Millions of the world’s poorest people rely on donkeys to keep them supplied with the basic necessities of life and enable them to earn enough money to support their families. Whether these donkeys are collecting a household’s supply of clean water, transporting their owner’s farm produce to market, or enabling a family to earn a living in a brick kiln or on a building site, they are providing a vital service to people who can only afford to give them minimal food, shelter and medical care. Donkeys are hardy creatures and well-adapted to life in hot climates and inhospitable environments, but in many ways their toughness works against them; their high pain threshold and stoical nature prevents many owners from noticing when their donkeys are sick or injured.
The Donkey Sanctuary’s Overseas Department has been working to help these loyal, long-suffering animals for 33 years. We have bases and major programmes in India, Egypt, Ethiopia, Kenya and Mexico; and have supported projects in many other countries, particularly through our small grants programme.
Thanks to our supporters, our overseas teams can alleviate the suffering caused by harness wounds and sores, lameness, injuries, parasites and disease, advise owners on donkey health and welfare, and train local government vets and other people within the community to provide better help for donkeys and their owners in times of need.
This approach, supplementing veterinary care with professional training, community education and work in partnership with local services, is designed to spread the benefits of our activities beyond the donkeys and owners we encounter in our day-to-day work. We aim to try and influence many other people and organisations who affect the donkeys’ well-being; for instance, owners of brick kilns where donkeys work, artisans who make donkey pack saddles or cart harness, and community animal health workers who staff some of the clinics in remote areas we cannot visit very often. Through this approach we aim to keep extending awareness and knowledge of donkey welfare outwards like the ripples in a pond, to ‘reach’ thousands of extra donkeys every year.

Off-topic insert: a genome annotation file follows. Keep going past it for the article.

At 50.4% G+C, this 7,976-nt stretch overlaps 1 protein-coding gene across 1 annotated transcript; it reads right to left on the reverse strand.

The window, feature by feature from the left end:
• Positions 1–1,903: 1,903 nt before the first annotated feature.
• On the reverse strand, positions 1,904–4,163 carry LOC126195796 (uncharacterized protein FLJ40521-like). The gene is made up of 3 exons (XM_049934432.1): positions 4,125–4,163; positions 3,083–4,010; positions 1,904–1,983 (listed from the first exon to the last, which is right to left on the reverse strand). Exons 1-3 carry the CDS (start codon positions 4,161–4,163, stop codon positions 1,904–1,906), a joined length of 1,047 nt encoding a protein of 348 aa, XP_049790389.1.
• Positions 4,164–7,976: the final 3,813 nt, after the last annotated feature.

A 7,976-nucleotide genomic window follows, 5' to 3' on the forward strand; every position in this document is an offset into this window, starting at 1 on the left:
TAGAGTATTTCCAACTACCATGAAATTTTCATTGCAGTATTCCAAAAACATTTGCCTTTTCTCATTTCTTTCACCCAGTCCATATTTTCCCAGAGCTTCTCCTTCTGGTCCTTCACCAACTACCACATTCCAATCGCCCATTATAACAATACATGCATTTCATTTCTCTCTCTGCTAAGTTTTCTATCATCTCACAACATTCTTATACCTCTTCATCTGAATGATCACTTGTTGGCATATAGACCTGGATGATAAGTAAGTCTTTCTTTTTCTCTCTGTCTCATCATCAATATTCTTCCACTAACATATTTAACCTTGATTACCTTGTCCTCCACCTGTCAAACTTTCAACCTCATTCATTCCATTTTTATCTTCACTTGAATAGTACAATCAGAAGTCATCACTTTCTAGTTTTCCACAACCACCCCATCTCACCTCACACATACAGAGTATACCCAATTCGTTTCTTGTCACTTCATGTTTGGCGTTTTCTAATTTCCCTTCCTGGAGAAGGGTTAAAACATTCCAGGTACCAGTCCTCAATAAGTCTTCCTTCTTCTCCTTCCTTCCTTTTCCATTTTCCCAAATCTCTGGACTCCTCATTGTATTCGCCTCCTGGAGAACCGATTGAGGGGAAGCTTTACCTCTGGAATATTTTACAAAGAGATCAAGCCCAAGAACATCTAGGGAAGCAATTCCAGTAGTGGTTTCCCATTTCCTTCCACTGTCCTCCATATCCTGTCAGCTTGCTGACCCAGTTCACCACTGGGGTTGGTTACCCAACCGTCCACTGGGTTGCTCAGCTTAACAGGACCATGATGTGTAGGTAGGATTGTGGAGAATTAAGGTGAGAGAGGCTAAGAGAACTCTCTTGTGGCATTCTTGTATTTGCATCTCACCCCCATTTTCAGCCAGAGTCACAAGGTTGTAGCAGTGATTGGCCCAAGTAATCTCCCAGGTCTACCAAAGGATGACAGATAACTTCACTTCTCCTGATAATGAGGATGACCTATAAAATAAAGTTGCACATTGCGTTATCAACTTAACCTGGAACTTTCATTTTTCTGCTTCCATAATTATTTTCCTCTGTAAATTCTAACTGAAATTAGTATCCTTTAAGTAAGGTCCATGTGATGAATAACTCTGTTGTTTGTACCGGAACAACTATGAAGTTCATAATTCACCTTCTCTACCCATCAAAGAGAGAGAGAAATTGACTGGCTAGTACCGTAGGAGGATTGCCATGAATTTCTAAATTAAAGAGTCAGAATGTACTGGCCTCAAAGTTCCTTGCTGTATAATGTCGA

Our overseas work is challenging at the best of times and sometimes seems overwhelmingly difficult. Many of the donkey welfare problems we encounter stem from human beliefs and habits which cannot be changed quickly, especially when rooted in culture and tradition, and further influenced by economic pressures. But among all the setbacks, we do find people with a real will to improve their donkeys’ wellbeing, and sometimes it takes just a few of these individuals or groups to start changing the views of a whole community. We are striving to communicate our message to those owners, and to train their local vets and animal health workers, so that our donors’ money can reach as many as possible of the millions of working donkeys in need of help.